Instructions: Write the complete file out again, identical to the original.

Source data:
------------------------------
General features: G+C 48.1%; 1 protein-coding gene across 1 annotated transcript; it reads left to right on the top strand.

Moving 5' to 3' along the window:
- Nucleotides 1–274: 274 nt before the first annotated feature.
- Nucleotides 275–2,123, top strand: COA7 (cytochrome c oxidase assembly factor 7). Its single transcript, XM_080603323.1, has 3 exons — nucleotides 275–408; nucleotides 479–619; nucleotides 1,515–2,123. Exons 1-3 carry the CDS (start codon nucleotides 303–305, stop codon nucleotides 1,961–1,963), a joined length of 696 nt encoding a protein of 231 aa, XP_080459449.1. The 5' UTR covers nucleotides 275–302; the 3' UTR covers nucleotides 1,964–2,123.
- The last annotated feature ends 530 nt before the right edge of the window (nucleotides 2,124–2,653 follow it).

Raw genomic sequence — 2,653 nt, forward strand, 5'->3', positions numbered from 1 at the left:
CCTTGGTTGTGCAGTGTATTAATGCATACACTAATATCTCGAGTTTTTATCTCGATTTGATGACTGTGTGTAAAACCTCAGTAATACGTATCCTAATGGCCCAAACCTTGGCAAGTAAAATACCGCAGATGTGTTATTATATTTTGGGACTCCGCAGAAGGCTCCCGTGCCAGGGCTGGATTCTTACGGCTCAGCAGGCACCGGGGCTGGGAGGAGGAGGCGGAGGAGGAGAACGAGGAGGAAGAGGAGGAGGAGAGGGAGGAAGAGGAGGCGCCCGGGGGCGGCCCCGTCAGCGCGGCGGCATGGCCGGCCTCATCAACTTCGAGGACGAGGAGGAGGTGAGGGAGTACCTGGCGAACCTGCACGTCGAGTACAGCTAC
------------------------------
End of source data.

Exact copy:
General features: G+C 48.1%; 1 protein-coding gene across 1 annotated transcript; it reads left to right on the top strand.

Moving 5' to 3' along the window:
- Nucleotides 1–274: 274 nt before the first annotated feature.
- Nucleotides 275–2,123, top strand: COA7 (cytochrome c oxidase assembly factor 7). Its single transcript, XM_080603323.1, has 3 exons — nucleotides 275–408; nucleotides 479–619; nucleotides 1,515–2,123. Exons 1-3 carry the CDS (start codon nucleotides 303–305, stop codon nucleotides 1,961–1,963), a joined length of 696 nt encoding a protein of 231 aa, XP_080459449.1. The 5' UTR covers nucleotides 275–302; the 3' UTR covers nucleotides 1,964–2,123.
- The last annotated feature ends 530 nt before the right edge of the window (nucleotides 2,124–2,653 follow it).

Raw genomic sequence — 2,653 nt, forward strand, 5'->3', positions numbered from 1 at the left:
CCTTGGTTGTGCAGTGTATTAATGCATACACTAATATCTCGAGTTTTTATCTCGATTTGATGACTGTGTGTAAAACCTCAGTAATACGTATCCTAATGGCCCAAACCTTGGCAAGTAAAATACCGCAGATGTGTTATTATATTTTGGGACTCCGCAGAAGGCTCCCGTGCCAGGGCTGGATTCTTACGGCTCAGCAGGCACCGGGGCTGGGAGGAGGAGGCGGAGGAGGAGAACGAGGAGGAAGAGGAGGAGGAGAGGGAGGAAGAGGAGGCGCCCGGGGGCGGCCCCGTCAGCGCGGCGGCATGGCCGGCCTCATCAACTTCGAGGACGAGGAGGAGGTGAGGGAGTACCTGGCGAACCTGCACGTCGAGTACAGCTAC